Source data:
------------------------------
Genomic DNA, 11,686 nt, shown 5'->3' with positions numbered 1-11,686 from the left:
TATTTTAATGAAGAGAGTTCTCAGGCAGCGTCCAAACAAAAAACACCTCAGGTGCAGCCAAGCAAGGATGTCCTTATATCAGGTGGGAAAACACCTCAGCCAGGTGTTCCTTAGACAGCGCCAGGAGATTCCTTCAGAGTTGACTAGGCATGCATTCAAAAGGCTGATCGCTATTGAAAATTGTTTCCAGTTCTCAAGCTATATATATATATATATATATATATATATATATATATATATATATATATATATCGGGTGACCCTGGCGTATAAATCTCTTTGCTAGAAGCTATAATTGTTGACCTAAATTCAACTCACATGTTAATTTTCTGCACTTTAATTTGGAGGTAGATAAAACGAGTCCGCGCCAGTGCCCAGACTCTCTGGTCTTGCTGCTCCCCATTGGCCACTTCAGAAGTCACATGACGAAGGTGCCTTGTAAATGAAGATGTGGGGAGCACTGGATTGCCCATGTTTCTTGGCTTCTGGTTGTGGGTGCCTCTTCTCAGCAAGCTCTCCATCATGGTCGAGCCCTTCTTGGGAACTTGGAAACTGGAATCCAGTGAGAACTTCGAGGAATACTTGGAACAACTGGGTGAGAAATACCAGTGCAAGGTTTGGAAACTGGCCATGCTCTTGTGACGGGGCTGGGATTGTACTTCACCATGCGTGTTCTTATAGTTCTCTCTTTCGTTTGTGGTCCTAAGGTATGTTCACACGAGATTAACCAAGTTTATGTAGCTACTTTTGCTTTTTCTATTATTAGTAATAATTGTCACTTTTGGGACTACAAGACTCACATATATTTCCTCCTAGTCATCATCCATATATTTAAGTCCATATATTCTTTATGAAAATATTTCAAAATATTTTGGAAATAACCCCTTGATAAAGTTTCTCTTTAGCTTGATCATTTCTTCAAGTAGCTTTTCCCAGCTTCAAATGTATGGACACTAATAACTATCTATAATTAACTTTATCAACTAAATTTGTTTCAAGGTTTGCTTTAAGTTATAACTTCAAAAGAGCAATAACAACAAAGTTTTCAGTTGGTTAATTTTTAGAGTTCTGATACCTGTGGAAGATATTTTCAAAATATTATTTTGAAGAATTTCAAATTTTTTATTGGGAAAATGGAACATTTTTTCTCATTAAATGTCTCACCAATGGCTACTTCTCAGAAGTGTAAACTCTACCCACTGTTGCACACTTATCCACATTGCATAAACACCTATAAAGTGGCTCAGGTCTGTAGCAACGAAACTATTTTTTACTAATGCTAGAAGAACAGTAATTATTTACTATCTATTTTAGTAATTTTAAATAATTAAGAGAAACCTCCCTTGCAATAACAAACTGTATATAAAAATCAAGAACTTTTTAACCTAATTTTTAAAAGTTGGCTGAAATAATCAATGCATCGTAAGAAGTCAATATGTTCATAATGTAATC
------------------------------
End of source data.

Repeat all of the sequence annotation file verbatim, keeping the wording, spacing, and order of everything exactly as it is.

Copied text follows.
Genomic DNA, 11,686 nt, shown 5'->3' with positions numbered 1-11,686 from the left:
TATTTTAATGAAGAGAGTTCTCAGGCAGCGTCCAAACAAAAAACACCTCAGGTGCAGCCAAGCAAGGATGTCCTTATATCAGGTGGGAAAACACCTCAGCCAGGTGTTCCTTAGACAGCGCCAGGAGATTCCTTCAGAGTTGACTAGGCATGCATTCAAAAGGCTGATCGCTATTGAAAATTGTTTCCAGTTCTCAAGCTATATATATATATATATATATATATATATATATATATATATATATATATATATCGGGTGACCCTGGCGTATAAATCTCTTTGCTAGAAGCTATAATTGTTGACCTAAATTCAACTCACATGTTAATTTTCTGCACTTTAATTTGGAGGTAGATAAAACGAGTCCGCGCCAGTGCCCAGACTCTCTGGTCTTGCTGCTCCCCATTGGCCACTTCAGAAGTCACATGACGAAGGTGCCTTGTAAATGAAGATGTGGGGAGCACTGGATTGCCCATGTTTCTTGGCTTCTGGTTGTGGGTGCCTCTTCTCAGCAAGCTCTCCATCATGGTCGAGCCCTTCTTGGGAACTTGGAAACTGGAATCCAGTGAGAACTTCGAGGAATACTTGGAACAACTGGGTGAGAAATACCAGTGCAAGGTTTGGAAACTGGCCATGCTCTTGTGACGGGGCTGGGATTGTACTTCACCATGCGTGTTCTTATAGTTCTCTCTTTCGTTTGTGGTCCTAAGGTATGTTCACACGAGATTAACCAAGTTTATGTAGCTACTTTTGCTTTTTCTATTATTAGTAATAATTGTCACTTTTGGGACTACAAGACTCACATATATTTCCTCCTAGTCATCATCCATATATTTAAGTCCATATATTCTTTATGAAAATATTTCAAAATATTTTGGAAATAACCCCTTGATAAAGTTTCTCTTTAGCTTGATCATTTCTTCAAGTAGCTTTTCCCAGCTTCAAATGTATGGACACTAATAACTATCTATAATTAACTTTATCAACTAAATTTGTTTCAAGGTTTGCTTTAAGTTATAACTTCAAAAGAGCAATAACAACAAAGTTTTCAGTTGGTTAATTTTTAGAGTTCTGATACCTGTGGAAGATATTTTCAAAATATTATTTTGAAGAATTTCAAATTTTTTATTGGGAAAATGGAACATTTTTTCTCATTAAATGTCTCACCAATGGCTACTTCTCAGAAGTGTAAACTCTACCCACTGTTGCACACTTATCCACATTGCATAAACACCTATAAAGTGGCTCAGGTCTGTAGCAACGAAACTATTTTTTACTAATGCTAGAAGAACAGTAATTATTTACTATCTATTTTAGTAATTTTAAATAATTAAGAGAAACCTCCCTTGCAATAACAAACTGTATATAAAAATCAAGAACTTTTTAACCTAATTTTTAAAAGTTGGCTGAAATAATCAATGCATCGTAAGAAGTCAATATGTTCATAATGTAATC